A facility recently had a resident request an expedited review. The outcome of the review was an agreement with the facility discontinuing skilled services. Then the resident appealed the decision and it was overturned by the Qualified Independent Contractor. What does that mean for the facility?
The expedited review process was developed so a resident could quickly appeal the process if he or she disagreed when a facility decided that a resident is no longer covered under skilled services.
The resident request must be made by noon on the day prior to the day of discontinuation. The Quality Improvement Organization decision is usually made within 72 hours. If the decision is that the coverage should continue, the resident can continue a covered stay and the continuation of services.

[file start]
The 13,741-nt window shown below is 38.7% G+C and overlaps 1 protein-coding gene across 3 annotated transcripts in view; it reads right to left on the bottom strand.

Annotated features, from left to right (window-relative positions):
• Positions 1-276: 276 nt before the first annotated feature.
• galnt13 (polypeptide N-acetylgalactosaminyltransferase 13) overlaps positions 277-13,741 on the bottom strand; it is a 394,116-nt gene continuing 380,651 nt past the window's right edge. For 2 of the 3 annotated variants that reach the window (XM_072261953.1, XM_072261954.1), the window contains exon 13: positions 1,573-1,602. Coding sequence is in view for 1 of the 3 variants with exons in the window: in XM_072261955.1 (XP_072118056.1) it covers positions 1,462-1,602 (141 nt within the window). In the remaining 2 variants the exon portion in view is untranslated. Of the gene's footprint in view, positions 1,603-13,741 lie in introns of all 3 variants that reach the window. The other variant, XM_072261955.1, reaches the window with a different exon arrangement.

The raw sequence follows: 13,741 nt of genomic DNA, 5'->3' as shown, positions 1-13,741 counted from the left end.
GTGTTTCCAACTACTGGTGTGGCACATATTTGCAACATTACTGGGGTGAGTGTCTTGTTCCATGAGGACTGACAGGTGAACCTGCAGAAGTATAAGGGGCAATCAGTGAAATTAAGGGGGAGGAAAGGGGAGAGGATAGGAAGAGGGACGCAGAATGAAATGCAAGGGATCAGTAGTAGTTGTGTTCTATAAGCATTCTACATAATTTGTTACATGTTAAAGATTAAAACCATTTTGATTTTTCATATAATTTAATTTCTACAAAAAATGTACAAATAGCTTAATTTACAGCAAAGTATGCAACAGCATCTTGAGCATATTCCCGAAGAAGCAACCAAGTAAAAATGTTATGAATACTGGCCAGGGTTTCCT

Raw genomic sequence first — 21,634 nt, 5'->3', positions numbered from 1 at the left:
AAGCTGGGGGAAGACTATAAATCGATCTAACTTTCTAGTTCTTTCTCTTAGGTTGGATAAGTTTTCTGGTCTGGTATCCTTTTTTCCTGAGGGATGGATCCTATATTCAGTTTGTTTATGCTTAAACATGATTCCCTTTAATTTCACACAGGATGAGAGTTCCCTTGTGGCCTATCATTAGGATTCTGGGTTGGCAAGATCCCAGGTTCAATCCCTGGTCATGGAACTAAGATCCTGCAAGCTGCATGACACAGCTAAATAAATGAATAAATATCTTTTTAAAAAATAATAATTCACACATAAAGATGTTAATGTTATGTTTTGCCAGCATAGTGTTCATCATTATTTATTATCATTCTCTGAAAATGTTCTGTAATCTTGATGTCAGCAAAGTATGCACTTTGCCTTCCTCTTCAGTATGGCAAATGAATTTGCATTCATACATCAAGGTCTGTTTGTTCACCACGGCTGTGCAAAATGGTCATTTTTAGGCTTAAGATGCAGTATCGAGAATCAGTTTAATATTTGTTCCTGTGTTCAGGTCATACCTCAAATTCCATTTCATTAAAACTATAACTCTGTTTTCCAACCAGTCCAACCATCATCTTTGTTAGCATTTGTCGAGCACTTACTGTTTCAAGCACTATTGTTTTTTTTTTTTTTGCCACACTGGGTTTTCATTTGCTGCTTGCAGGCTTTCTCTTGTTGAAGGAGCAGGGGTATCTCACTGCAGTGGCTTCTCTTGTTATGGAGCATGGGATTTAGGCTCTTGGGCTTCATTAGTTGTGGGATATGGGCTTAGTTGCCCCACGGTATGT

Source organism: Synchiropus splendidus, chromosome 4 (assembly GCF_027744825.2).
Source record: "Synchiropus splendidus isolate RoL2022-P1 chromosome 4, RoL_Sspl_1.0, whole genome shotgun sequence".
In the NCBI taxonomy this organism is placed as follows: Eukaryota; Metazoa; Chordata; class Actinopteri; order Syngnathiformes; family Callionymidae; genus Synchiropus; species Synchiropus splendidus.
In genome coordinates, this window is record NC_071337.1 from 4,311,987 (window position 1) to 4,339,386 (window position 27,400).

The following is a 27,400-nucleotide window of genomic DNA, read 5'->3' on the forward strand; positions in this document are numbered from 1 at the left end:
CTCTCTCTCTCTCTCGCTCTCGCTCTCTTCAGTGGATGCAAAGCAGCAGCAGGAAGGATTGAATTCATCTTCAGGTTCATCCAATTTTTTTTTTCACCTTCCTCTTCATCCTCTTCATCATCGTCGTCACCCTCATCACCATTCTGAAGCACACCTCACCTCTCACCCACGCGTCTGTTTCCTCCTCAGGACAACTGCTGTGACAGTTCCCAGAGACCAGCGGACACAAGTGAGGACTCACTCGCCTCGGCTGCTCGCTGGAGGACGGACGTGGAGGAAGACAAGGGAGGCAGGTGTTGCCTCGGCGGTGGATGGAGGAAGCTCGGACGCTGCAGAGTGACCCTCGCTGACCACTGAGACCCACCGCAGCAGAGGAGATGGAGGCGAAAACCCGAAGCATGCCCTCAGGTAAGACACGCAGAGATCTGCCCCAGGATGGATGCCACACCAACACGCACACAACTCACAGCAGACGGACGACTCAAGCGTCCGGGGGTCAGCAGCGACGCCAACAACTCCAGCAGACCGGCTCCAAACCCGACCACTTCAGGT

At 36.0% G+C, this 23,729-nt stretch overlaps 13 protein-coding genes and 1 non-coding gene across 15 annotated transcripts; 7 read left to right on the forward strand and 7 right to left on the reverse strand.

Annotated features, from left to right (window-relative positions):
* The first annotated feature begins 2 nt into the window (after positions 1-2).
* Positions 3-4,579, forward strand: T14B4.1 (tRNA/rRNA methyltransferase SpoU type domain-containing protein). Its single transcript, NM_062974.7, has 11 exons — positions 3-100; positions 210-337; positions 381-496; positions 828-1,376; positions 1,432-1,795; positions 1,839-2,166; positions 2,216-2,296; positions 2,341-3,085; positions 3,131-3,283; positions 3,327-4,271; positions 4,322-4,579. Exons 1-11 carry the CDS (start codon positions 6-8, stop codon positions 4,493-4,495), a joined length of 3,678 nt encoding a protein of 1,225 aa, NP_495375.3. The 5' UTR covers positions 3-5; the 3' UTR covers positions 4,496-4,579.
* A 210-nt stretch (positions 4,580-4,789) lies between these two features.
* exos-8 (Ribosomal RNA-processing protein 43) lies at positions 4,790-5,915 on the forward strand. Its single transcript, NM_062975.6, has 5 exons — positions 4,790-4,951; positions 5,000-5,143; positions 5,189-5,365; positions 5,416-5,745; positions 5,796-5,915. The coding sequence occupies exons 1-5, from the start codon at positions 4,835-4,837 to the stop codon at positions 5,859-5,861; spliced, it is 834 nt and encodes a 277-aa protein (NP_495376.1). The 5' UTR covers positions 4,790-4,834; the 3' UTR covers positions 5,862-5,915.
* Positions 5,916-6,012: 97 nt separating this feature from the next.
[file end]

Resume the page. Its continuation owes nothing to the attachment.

The QIO will notify the resident of its decision. The resident can then appeal if he or she disagrees. This is considered a second level of appeal and is made to the Qualified Independent Contractor.
This process also is an expedited review and the QIC decision should come within 72 hours. The resident can ask for a process delay of up to 14 days if time is needed to gather information or get documents from the facility, a physician or other providers.
In the scenario questioned above, the decision of the QIC to overturn the QIO finding would be binding, the same as if the QIO had made that decision. So, in effect, the facility should continue with the coverage until it again feels the skilled services should be discontinued and it could not have that decision overturned by medical review.
It is actually to the facility’s advantage to make sure residents know the steps of the expedited review process and to assist them in the process.